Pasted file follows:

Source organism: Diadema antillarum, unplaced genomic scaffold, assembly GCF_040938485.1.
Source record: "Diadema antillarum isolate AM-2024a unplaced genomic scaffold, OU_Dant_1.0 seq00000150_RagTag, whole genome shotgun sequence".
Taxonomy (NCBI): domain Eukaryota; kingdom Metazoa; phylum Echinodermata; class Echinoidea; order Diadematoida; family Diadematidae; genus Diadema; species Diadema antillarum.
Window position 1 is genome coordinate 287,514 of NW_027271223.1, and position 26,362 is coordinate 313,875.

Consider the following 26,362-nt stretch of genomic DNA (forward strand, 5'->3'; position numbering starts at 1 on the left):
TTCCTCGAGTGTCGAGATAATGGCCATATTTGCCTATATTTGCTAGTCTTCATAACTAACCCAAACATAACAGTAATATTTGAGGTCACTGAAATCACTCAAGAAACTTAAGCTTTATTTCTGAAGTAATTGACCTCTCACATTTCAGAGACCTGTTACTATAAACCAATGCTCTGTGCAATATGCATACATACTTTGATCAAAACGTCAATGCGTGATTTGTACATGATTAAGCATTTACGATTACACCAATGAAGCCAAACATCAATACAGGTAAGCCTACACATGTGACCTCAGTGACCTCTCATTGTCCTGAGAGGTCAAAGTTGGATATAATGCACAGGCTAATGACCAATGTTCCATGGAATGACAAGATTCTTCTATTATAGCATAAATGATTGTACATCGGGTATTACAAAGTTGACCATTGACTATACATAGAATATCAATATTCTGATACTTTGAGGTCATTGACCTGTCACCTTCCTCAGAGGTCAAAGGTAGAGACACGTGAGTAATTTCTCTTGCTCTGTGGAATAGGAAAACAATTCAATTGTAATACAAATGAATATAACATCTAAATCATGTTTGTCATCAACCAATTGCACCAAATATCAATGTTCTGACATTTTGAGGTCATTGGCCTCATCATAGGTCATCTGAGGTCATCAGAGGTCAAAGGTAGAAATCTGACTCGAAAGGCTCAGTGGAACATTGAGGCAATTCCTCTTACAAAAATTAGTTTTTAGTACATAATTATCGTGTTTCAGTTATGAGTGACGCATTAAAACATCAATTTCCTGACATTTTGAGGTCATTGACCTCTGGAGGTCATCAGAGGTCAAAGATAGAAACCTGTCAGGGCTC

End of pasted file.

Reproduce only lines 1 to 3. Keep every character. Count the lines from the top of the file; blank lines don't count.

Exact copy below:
Source organism: Diadema antillarum, unplaced genomic scaffold, assembly GCF_040938485.1.
Source record: "Diadema antillarum isolate AM-2024a unplaced genomic scaffold, OU_Dant_1.0 seq00000150_RagTag, whole genome shotgun sequence".
Taxonomy (NCBI): domain Eukaryota; kingdom Metazoa; phylum Echinodermata; class Echinoidea; order Diadematoida; family Diadematidae; genus Diadema; species Diadema antillarum.